Keep in mind, that the president of Iran is not the most important political actor in the country, as power belongs to the clerics. Still, Iranian elections are relatively free and fair, although not fully democratic insofar as a) control of the state is not at stake, b) candidate selection is sometimes manipulated, and c) there have been elections in the past with question results (although this is usually not the case). Certainly, from a US point of view, a reformers in that position is preferable to a hardliner. Likewise, who is allowed to run, and under what conditions, is a good barometer of which faction of the Iranian ruling coalition is in ascendancy at a given moment.
It isn’t really all that hard to understand: if the Iranian regimes feels threatened, it will respond in way to protect itself. The hardliners in the regime, therefore, will seek to strengthen Iran’s defensive posture as well as further assert itself in the regime. Reformers, on the other hand, will be more likely to engage in domestic policies that would be more pro-western, as well as to engage in more economic integration. In simple terms: if you want Iran to intensify its pursuit of nuclear weapons, to increase its sponsorship of terrorism, and to increase its attempts to exert influence in the region, threaten it. This is International Relations 101. (I am not saying, by the way, that the US should never threaten an adversary. However, there is a time and place for such behavior.)
In other words: the tough guy approach will actually have the opposite effect that the Trump administration claims to want.
Of course, the tough guy approach assumes, incorrectly, that it is possible to cow an adversary into obsequiousness and compliance. This is, however, foolish, and the evidence is pretty clear. US policy towards Iran since the revolution has been based, largely, on belligerence and isolation and it has only served to incentivize Iranian behavior antithetical to US interest in the region. The Bush administration’s approach, which was also rhetorically confrontational (see, e.g., “Axis of Evil”) as well a physically threatening (see, the fact that the US invaded countries to Iran’s east and west) accelerated Iran’s nuclear program. It is also not a coincidence that during the Bush administration Iran elected one its most belligerent presidents, Mahmoud Ahmadinejad.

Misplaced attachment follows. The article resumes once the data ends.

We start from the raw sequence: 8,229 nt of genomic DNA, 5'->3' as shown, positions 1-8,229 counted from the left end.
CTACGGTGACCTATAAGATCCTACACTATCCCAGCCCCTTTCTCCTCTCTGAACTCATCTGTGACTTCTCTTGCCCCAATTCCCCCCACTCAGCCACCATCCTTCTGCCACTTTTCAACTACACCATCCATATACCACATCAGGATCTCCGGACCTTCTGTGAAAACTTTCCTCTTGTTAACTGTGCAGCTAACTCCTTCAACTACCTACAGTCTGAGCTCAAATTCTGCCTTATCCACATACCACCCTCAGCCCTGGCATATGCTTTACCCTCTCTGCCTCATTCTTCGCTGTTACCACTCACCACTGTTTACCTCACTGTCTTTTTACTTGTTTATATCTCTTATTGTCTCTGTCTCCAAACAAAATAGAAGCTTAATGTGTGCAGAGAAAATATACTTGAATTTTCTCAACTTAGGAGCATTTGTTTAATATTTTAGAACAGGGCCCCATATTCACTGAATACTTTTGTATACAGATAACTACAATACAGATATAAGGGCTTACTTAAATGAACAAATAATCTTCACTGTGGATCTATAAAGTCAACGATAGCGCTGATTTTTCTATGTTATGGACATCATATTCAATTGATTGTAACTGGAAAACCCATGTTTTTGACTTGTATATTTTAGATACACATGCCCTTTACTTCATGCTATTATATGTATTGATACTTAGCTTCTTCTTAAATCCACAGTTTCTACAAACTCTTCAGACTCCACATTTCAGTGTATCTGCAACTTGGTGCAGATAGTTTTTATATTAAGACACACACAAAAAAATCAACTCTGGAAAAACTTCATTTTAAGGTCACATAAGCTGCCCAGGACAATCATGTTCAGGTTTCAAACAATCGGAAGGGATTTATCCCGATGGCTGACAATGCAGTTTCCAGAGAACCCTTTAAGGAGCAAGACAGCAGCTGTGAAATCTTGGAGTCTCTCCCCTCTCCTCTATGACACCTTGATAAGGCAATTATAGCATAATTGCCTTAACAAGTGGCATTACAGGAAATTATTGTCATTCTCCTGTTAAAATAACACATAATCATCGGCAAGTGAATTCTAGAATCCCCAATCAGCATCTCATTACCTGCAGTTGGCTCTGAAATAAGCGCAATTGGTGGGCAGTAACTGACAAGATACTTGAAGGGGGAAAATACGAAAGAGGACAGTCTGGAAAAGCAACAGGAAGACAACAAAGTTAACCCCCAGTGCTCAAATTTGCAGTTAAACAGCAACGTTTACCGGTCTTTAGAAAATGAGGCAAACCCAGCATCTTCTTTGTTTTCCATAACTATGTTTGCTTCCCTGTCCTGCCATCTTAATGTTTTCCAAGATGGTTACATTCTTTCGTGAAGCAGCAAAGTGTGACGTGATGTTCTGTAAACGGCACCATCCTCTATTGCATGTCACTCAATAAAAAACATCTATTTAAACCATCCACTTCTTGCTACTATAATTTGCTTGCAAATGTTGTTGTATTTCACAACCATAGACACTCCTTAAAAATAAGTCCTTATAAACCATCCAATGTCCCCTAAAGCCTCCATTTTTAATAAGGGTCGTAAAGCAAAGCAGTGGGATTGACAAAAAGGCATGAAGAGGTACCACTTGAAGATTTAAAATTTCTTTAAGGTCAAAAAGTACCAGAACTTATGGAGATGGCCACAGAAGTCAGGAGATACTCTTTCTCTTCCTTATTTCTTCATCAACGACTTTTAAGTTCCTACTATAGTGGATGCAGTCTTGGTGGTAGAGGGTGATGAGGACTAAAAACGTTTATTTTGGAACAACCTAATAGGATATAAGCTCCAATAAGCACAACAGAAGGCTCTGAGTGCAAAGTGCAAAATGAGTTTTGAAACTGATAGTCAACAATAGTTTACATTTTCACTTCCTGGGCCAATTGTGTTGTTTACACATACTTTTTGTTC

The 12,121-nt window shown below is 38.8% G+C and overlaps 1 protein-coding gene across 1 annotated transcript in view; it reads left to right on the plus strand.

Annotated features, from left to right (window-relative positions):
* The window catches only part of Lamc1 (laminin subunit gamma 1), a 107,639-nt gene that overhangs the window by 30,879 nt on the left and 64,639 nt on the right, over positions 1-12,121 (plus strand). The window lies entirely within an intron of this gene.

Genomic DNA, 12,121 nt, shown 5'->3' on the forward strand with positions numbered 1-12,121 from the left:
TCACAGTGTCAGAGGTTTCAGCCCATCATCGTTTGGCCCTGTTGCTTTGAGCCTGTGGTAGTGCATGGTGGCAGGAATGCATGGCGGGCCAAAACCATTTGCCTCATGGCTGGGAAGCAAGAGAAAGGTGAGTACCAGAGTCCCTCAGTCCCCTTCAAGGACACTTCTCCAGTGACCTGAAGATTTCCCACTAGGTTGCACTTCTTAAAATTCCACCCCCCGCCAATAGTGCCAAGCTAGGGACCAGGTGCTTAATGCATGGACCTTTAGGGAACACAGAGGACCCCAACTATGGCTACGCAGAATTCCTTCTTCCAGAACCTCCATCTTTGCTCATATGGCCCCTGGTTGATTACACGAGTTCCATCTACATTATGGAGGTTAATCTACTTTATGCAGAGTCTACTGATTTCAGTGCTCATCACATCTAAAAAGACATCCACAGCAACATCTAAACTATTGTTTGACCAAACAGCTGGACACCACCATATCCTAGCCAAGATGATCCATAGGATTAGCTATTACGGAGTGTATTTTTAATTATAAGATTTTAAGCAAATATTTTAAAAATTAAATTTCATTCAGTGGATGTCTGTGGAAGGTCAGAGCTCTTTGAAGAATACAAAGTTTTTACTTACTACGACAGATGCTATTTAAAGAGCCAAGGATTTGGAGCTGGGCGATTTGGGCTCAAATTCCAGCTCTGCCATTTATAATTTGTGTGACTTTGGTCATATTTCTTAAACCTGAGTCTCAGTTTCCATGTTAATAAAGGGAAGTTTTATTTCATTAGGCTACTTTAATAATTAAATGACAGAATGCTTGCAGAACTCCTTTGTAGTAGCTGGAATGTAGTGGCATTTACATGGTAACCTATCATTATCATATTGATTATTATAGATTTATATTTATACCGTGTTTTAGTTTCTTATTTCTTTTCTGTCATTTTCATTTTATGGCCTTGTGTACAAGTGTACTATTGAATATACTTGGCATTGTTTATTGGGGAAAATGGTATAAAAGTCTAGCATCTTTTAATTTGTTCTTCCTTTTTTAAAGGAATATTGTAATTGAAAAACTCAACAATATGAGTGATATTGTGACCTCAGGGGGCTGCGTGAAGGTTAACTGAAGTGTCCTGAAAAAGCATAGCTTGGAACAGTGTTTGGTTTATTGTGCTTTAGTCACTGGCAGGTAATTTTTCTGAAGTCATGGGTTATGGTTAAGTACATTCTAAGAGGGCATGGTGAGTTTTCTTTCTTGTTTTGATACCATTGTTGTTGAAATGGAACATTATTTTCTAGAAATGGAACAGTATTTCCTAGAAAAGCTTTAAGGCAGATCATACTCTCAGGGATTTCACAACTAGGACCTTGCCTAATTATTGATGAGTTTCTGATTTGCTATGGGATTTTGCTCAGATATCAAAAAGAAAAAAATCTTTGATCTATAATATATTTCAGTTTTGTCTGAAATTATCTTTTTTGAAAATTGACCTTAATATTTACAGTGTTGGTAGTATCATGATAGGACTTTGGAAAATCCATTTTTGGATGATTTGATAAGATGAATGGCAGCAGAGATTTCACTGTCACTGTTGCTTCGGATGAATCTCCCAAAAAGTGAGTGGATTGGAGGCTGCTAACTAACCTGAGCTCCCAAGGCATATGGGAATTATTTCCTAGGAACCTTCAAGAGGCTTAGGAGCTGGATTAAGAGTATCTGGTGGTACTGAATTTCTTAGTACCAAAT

Trump’s combination amateur hour/tough guy approach is not going to make the world a safer place, nor will it advance US national interests. A more defensive, belligerent Iran coupled with policies that confirm the narrative of groups like ISIS, that the US is at war, writ large, with Islam, will inspire more violence and terrorism, not less. It will inspire more arms build-ups, not less. I will add: withdrawal from trade integration also makes the world less safe. Getting Iran plugged into world oil markets disincentivizes Iran from acting in ways that would disrupt the global economy. But if they are isolated, they have a lot less to lose.
I know a lot of people love the tough guy approach, and like to see the world as made of Good Guys and Bad Guys, but as I suspect I am going to be saying a lot over the next four year: the world is far more complicated than that.